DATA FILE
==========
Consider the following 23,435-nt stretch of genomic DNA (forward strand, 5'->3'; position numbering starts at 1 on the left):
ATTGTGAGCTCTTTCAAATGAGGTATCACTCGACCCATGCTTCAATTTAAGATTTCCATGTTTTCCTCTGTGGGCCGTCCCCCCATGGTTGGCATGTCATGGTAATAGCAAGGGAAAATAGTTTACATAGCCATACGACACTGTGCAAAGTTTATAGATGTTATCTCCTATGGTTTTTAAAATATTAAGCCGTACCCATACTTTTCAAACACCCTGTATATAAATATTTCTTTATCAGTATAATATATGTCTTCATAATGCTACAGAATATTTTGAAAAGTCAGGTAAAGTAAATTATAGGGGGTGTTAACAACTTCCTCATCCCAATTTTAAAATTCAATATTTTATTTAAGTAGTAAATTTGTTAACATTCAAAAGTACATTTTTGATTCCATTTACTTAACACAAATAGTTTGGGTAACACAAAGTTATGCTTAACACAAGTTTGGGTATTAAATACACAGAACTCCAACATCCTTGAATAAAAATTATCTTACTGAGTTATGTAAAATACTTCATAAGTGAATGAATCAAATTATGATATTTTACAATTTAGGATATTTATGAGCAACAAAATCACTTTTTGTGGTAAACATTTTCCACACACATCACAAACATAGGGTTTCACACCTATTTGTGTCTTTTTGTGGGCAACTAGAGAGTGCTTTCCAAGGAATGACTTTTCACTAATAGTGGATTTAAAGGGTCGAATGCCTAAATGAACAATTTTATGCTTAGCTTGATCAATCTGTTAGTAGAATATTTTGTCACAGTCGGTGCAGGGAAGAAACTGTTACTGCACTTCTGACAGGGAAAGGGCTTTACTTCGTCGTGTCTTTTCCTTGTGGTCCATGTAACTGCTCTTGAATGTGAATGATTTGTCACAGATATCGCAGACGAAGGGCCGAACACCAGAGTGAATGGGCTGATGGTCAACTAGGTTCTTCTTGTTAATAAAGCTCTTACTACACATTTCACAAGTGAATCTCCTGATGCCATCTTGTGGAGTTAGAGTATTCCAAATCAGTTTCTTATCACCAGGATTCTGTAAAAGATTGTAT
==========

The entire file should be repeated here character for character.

Consider the following 23,435-nt stretch of genomic DNA (forward strand, 5'->3'; position numbering starts at 1 on the left):
ATTGTGAGCTCTTTCAAATGAGGTATCACTCGACCCATGCTTCAATTTAAGATTTCCATGTTTTCCTCTGTGGGCCGTCCCCCCATGGTTGGCATGTCATGGTAATAGCAAGGGAAAATAGTTTACATAGCCATACGACACTGTGCAAAGTTTATAGATGTTATCTCCTATGGTTTTTAAAATATTAAGCCGTACCCATACTTTTCAAACACCCTGTATATAAATATTTCTTTATCAGTATAATATATGTCTTCATAATGCTACAGAATATTTTGAAAAGTCAGGTAAAGTAAATTATAGGGGGTGTTAACAACTTCCTCATCCCAATTTTAAAATTCAATATTTTATTTAAGTAGTAAATTTGTTAACATTCAAAAGTACATTTTTGATTCCATTTACTTAACACAAATAGTTTGGGTAACACAAAGTTATGCTTAACACAAGTTTGGGTATTAAATACACAGAACTCCAACATCCTTGAATAAAAATTATCTTACTGAGTTATGTAAAATACTTCATAAGTGAATGAATCAAATTATGATATTTTACAATTTAGGATATTTATGAGCAACAAAATCACTTTTTGTGGTAAACATTTTCCACACACATCACAAACATAGGGTTTCACACCTATTTGTGTCTTTTTGTGGGCAACTAGAGAGTGCTTTCCAAGGAATGACTTTTCACTAATAGTGGATTTAAAGGGTCGAATGCCTAAATGAACAATTTTATGCTTAGCTTGATCAATCTGTTAGTAGAATATTTTGTCACAGTCGGTGCAGGGAAGAAACTGTTACTGCACTTCTGACAGGGAAAGGGCTTTACTTCGTCGTGTCTTTTCCTTGTGGTCCATGTAACTGCTCTTGAATGTGAATGATTTGTCACAGATATCGCAGACGAAGGGCCGAACACCAGAGTGAATGGGCTGATGGTCAACTAGGTTCTTCTTGTTAATAAAGCTCTTACTACACATTTCACAAGTGAATCTCCTGATGCCATCTTGTGGAGTTAGAGTATTCCAAATCAGTTTCTTATCACCAGGATTCTGTAAAAGATTGTAT